If you're seeing this message, it means we're having trouble loading external resources on our website.

If you're behind a web filter, please make sure that the domains *.kastatic.org and *.kasandbox.org are unblocked.

Main content

Rothko, No. 210/No. 211 (Orange)

Mark Rothko, No. 210/No. 211 (Orange), 1960, oil on canvas, 175.3 x 160 cm (Crystal Bridges Museum of American Art). Speakers: Dr. Margi Conrads and Dr. Steven Zucker. Created by Beth Harris and Steven Zucker.

Want to join the conversation?

  • old spice man green style avatar for user Don Spence
    Is there any evidence that Rothko was thinking of the Civil Rights movement when he painted this? My recollection of the times is that, while civil rights for African-Americans had been an increasing concern and movement in 1960 and previously, the real passion and enthusiasm which brought significant numbers of white America to the side of equality occurred a couple of years later. I know that artists are frequently in the vanguard of movements for progressive causes, but I have a hard time seeing the connection between the (well-explained) technique that Rothko used, and the civil rights connection opined. Did Rothko document his thoughts on this, or on any of his works?
    (4 votes)
    Default Khan Academy avatar avatar for user
  • duskpin ultimate style avatar for user Harriet Buchanan
    The narrators mentioned that this painting seemed to have movement (I'm paraphrasing.) Does it seem to anyone else that it's much like looking into a blast-furnace? or the heart of a volcano? To me it looks almost like molten steel or rock, and that standing in front of the painting you might almost feel the radiant heat leaping off the surface.
    (2 votes)
    Default Khan Academy avatar avatar for user
  • piceratops ultimate style avatar for user Jonathon
    It is amazing how educated people are assigning deep meaning to a crude painting with no detail. Is it not just an empty vessel into which the observers are pouring out their personal concerns?
    (1 vote)
    Default Khan Academy avatar avatar for user
    • aqualine tree style avatar for user David Alexander
      Yes, truly, this is amazing. In a way it is similar to how clergy, who are educated, become skilled at assigning meaning to scriptural passages which carry no detail. Sermons are, all too often, exercises into which preachers pour their personal concerns.

      By this measure, your opposition to educated people assigning deep meaning to crude paintings might logically be extended to the practice of educated clergy writing and delivering many sermons.

      Do you follow?
      (1 vote)

Video transcript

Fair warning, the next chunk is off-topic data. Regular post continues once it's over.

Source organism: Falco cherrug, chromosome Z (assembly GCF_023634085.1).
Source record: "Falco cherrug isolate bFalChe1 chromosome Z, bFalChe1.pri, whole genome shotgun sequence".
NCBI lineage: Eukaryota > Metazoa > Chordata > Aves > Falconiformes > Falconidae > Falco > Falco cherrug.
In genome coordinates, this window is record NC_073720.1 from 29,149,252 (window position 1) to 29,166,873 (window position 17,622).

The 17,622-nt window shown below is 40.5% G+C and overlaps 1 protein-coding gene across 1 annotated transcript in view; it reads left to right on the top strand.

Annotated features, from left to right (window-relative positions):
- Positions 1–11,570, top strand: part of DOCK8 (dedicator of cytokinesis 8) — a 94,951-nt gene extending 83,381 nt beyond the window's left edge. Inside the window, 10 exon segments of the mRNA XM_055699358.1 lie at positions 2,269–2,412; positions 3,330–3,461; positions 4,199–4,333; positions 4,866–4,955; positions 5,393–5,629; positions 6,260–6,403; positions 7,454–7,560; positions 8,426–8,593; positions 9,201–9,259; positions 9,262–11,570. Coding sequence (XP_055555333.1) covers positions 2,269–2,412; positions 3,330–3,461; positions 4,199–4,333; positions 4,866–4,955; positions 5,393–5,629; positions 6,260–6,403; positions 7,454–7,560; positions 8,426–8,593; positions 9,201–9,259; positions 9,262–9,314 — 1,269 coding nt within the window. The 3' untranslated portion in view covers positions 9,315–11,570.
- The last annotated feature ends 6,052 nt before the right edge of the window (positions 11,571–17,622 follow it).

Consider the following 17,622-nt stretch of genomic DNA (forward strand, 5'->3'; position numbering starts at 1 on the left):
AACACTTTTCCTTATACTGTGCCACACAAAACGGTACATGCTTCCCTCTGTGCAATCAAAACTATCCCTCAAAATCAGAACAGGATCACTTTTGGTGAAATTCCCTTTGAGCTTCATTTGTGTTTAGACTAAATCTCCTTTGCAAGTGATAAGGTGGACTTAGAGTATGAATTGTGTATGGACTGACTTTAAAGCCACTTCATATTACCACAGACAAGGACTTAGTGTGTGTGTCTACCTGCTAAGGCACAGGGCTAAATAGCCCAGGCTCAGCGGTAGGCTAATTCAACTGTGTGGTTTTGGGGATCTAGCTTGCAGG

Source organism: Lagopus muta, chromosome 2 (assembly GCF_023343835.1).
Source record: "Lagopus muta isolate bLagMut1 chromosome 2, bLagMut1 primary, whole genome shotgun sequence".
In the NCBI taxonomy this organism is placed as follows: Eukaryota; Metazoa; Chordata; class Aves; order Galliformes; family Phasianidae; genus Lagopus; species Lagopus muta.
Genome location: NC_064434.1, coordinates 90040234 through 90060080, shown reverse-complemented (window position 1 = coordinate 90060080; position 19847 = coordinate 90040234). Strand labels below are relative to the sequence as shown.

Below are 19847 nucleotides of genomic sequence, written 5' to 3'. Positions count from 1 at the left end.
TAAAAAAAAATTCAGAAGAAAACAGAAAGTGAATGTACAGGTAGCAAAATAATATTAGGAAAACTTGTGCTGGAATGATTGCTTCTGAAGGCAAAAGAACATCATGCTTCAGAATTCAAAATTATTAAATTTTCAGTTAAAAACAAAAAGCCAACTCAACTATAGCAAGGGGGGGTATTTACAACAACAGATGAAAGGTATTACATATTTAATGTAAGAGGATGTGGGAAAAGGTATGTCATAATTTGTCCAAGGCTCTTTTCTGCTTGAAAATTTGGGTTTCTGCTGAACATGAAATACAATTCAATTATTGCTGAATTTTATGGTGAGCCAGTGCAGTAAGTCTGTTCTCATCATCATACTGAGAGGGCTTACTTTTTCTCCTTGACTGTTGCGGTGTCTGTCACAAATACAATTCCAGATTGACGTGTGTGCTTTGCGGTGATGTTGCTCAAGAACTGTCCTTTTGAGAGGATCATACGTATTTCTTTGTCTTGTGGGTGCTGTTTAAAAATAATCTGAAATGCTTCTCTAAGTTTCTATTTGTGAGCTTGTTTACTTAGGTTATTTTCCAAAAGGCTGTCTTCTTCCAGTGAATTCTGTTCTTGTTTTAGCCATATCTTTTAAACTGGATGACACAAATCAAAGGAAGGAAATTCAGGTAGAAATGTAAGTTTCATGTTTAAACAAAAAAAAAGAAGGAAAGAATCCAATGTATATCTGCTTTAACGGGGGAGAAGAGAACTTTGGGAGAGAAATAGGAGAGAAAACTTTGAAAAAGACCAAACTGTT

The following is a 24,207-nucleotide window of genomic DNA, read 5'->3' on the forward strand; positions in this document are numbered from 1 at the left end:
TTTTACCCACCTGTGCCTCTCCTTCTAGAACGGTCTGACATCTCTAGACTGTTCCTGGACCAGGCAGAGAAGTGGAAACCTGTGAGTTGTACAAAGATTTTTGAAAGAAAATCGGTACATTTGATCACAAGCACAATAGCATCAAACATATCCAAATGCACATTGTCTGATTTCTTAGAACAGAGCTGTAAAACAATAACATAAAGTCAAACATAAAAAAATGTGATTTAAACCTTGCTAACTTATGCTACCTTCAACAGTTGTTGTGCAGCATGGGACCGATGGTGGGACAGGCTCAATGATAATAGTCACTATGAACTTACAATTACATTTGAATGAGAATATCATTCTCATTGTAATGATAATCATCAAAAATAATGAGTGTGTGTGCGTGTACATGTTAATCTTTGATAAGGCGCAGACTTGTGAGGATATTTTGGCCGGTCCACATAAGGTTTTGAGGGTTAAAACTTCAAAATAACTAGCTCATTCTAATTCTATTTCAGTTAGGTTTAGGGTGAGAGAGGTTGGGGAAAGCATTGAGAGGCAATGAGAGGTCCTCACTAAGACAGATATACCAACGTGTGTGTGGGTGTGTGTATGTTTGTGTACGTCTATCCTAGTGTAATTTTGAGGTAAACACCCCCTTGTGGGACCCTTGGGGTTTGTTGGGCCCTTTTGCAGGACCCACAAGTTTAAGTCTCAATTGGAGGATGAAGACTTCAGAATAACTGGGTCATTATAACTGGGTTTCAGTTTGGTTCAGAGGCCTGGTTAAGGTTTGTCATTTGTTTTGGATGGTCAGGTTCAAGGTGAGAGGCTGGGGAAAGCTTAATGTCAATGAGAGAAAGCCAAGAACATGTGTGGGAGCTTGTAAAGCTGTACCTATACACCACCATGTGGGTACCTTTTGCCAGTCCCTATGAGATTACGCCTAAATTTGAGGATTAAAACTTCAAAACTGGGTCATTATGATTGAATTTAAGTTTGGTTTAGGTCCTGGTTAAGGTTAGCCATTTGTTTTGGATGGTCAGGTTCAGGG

(piano jazz music) - [Narrator] We're in the galleries at the Crystal Bridges Museum of American Art. I'm seeing this beautiful, luminous Mark Rothko. It's number 210, number 211, Orange and it dates to 1960. - [Narrator] It is hard for me to verbalize my relationship with this painting. It just makes me want to be quiet. It surrounds me even though it is a flat plain where these orange rectangles and squares hover and vibrate against this lavendery but dark purple field. It makes my whole body feel like it's vibrating. - [Narrator] Quiet, contemplative, is exactly how I feel. It almost feels like an intrusion that we're speaking in front of the painting. There's something about the horizontals of the forms that make everything feel as if they're moving ever so slowly, almost the way the clouds form and un-form. And the way in which those forms fill the space but then push out forward and then recede also simultaneously back into the pictorial space is slow and gentle and densely aesthetic. - [Narrator] How can something painted so flatly, though we see a lot of brushstrokes in it, it creates this deep illusionistic space. - [Narrator] It really seems to be basically two colors and yet each of those colors are seen infinitely modulated. There are so many yellows and oranges within those spaces and then even the purple that functions both as a space that the orange can occupy but then somehow also as a frame. It's got an infinite set of variations. - [Narrator] Rothko, by the time he painted this in 1960 had been painting abstractly for 20 years and yet in that practice there's similarities but no picture is the same. And in this particular one, you see these shifting shapes and there are places where the orange is more densely painted and other places where it's really thin so that because it is painted entirely purple underneath, that you also get the sense of a veil. - [Narrator] It's really instructive to look at the decisions that Rothko made and I find especially intriguing the edges of the orange, the way in which they feather and the complexity of the relationship that he draws between the purple and the orange. This idea that pure color in pure form could resonate in a way that was spiritual, that was profound was central to some of the thinking of the abstract expressionists and I think especially important to Rothko. The idea that this was a painting that would elicit deep human emotion. - [Narrator] In the mid 20th century there is less conversation around spirituality in art and Rothko was throughout his career concerned with thinking about painting and its relationship to the spiritual. And not being connected to any kind of specific religious dogma, but rather, that much larger idea about there being something larger than us and where do we or how do we stand in relationship to it. - [Narrator] This is painting that develops in the post war era at a moment when society had some fundamental questions in front of it. This was the aftermath of the holocaust, this was the aftermath of atomic weaponry, this is a moment when important philosophical questions are being asked and Rothko is confronting those but is not using the visual vocabulary of a past era. He's not showing angels. He's thinking about how is it possible to touch the spiritual in our modern age. - [Narrator] And thinking about the year of this painting, 1960, this is a fiery orange painting and this is just as the civil rights movement and so much activism was literally catching fire. And I think that we can't ignore that combination and its possibilities of being on Rothko's mind. - [Narrator] So this is a spiritual and transcendent painting but it is very much a product of this moment. (piano jazz music)